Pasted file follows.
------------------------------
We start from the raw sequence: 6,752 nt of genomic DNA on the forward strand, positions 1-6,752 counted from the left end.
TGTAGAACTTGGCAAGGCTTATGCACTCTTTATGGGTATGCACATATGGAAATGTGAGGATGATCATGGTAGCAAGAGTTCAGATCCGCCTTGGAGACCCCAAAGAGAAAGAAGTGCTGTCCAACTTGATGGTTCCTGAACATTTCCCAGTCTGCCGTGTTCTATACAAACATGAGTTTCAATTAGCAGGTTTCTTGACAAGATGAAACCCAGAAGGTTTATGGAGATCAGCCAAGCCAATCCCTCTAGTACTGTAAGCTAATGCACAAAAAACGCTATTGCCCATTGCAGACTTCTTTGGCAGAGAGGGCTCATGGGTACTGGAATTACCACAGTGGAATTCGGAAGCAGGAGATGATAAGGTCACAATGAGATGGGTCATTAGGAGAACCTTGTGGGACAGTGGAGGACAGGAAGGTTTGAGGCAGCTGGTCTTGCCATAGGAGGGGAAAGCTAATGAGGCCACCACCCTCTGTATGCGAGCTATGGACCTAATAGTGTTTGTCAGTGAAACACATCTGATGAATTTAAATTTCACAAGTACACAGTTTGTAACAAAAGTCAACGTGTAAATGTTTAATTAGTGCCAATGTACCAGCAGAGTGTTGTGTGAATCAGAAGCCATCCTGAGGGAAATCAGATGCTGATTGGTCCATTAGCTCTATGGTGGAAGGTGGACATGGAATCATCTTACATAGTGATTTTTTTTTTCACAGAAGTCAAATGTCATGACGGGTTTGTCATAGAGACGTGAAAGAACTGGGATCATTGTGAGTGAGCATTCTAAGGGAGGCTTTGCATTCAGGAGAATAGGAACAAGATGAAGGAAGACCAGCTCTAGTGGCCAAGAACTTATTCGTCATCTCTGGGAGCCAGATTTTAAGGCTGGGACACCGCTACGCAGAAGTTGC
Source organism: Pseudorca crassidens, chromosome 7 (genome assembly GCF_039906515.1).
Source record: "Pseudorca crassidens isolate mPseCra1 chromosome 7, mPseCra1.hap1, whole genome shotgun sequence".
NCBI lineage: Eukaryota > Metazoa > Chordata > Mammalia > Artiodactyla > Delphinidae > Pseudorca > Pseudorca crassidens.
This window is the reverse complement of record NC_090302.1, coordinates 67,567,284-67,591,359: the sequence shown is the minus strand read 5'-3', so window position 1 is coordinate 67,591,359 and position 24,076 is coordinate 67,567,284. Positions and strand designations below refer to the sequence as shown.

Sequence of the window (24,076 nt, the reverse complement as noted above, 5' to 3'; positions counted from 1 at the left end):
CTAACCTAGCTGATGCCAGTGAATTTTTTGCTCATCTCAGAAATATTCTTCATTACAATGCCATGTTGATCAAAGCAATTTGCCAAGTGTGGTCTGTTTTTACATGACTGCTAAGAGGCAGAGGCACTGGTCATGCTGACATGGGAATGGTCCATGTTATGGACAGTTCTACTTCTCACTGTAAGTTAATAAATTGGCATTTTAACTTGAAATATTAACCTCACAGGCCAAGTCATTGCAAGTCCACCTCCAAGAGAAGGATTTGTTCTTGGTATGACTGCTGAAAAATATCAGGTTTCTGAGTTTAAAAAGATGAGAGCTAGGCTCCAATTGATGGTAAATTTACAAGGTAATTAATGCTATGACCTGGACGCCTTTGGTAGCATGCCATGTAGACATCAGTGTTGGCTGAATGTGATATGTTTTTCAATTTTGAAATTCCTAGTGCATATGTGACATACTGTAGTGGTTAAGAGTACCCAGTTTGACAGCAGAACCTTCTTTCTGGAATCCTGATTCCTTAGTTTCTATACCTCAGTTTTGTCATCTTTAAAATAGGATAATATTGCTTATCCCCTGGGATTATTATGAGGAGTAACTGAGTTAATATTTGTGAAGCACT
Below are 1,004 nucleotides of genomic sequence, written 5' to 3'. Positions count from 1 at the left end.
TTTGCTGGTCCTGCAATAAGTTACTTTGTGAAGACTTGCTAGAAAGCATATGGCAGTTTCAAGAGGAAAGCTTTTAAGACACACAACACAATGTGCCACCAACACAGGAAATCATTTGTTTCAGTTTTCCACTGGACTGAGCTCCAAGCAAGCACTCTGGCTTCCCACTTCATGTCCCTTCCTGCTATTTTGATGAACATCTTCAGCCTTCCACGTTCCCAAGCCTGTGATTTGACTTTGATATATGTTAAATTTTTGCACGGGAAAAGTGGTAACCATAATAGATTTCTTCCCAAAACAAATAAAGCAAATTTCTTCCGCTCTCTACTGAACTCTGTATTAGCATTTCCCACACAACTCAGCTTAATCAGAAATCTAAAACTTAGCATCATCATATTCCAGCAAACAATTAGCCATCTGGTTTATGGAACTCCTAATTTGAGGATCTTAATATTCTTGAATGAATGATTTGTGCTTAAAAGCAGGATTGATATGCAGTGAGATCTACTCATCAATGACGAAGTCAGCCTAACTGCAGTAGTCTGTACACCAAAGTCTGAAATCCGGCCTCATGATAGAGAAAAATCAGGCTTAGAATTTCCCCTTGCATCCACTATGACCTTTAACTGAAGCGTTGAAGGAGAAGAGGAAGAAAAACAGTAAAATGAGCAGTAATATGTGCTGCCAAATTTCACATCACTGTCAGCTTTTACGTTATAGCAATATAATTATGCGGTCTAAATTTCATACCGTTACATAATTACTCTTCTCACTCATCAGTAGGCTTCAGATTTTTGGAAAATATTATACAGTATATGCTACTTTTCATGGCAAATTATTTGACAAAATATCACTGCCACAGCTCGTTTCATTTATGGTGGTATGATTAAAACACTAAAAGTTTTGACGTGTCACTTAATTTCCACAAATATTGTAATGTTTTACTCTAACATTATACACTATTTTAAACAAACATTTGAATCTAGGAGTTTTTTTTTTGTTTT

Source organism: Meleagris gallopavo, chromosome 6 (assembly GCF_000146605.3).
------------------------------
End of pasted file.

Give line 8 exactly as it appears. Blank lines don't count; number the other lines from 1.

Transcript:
CTAACCTAGCTGATGCCAGTGAATTTTTTGCTCATCTCAGAAATATTCTTCATTACAATGCCATGTTGATCAAAGCAATTTGCCAAGTGTGGTCTGTTTTTACATGACTGCTAAGAGGCAGAGGCACTGGTCATGCTGACATGGGAATGGTCCATGTTATGGACAGTTCTACTTCTCACTGTAAGTTAATAAATTGGCATTTTAACTTGAAATATTAACCTCACAGGCCAAGTCATTGCAAGTCCACCTCCAAGAGAAGGATTTGTTCTTGGTATGACTGCTGAAAAATATCAGGTTTCTGAGTTTAAAAAGATGAGAGCTAGGCTCCAATTGATGGTAAATTTACAAGGTAATTAATGCTATGACCTGGACGCCTTTGGTAGCATGCCATGTAGACATCAGTGTTGGCTGAATGTGATATGTTTTTCAATTTTGAAATTCCTAGTGCATATGTGACATACTGTAGTGGTTAAGAGTACCCAGTTTGACAGCAGAACCTTCTTTCTGGAATCCTGATTCCTTAGTTTCTATACCTCAGTTTTGTCATCTTTAAAATAGGATAATATTGCTTATCCCCTGGGATTATTATGAGGAGTAACTGAGTTAATATTTGTGAAGCACT